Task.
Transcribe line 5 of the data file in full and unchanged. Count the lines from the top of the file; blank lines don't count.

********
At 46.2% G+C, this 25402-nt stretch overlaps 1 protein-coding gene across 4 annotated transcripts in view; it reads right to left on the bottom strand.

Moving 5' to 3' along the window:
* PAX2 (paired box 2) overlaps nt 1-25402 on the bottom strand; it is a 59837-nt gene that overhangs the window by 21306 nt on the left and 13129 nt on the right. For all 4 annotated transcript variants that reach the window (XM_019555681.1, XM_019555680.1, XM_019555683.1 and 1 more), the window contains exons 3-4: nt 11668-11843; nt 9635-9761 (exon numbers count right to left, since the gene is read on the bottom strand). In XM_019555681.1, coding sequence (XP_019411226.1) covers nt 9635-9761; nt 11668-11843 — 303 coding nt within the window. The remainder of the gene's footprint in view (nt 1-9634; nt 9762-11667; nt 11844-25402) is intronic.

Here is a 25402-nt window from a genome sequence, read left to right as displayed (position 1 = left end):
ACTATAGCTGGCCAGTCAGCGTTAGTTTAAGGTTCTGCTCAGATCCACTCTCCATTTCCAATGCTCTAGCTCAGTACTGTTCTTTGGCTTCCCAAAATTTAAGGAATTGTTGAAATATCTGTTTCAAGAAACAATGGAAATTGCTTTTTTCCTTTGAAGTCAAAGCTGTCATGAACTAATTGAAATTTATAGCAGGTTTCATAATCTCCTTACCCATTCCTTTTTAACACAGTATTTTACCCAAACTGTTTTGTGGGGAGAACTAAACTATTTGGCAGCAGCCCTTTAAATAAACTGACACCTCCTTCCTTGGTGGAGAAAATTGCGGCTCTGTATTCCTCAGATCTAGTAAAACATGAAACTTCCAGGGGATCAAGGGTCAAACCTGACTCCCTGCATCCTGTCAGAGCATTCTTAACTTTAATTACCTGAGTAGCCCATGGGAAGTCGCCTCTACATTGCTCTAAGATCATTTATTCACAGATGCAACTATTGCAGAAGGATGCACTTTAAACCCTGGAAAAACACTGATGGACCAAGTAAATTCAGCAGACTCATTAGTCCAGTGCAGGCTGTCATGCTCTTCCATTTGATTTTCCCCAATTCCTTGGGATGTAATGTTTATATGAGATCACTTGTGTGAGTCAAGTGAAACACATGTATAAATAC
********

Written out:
ACTATAGCTGGCCAGTCAGCGTTAGTTTAAGGTTCTGCTCAGATCCACTCTCCATTTCCAATGCTCTAGCTCAGTACTGTTCTTTGGCTTCCCAAAATTTAAGGAATTGTTGAAATATCTGTTTCAAGAAACAATGGAAATTGCTTTTTTCCTTTGAAGTCAAAGCTGTCATGAACTAATTGAAATTTATAGCAGGTTTCATAATCTCCTTACCCATTCCTTTTTAACACAGTATTTTACCCAAACTGTTTTGTGGGGAGAACTAAACTATTTGGCAGCAGCCCTTTAAATAAACTGACACCTCCTTCCTTGGTGGAGAAAATTGCGGCTCTGTATTCCTCAGATCTAGTAAAACATGAAACTTCCAGGGGATCAAGGGTCAAACCTGACTCCCTGCATCCTGTCAGAGCATTCTTAACTTTAATTACCTGAGTAGCCCATGGGAAGTCGCCTCTACATTGCTCTAAGATCATTTATTCACAGATGCAACTATTGCAGAAGGATGCACTTTAAACCCTGGAAAAACACTGATGGACCAAGTAAATTCAGCAGACTCATTAGTCCAGTGCAGGCTGTCATGCTCTTCCATTTGATTTTCCCCAATTCCTTGGGATGTAATGTTTATATGAGATCACTTGTGTGAGTCAAGTGAAACACATGTATAAATAC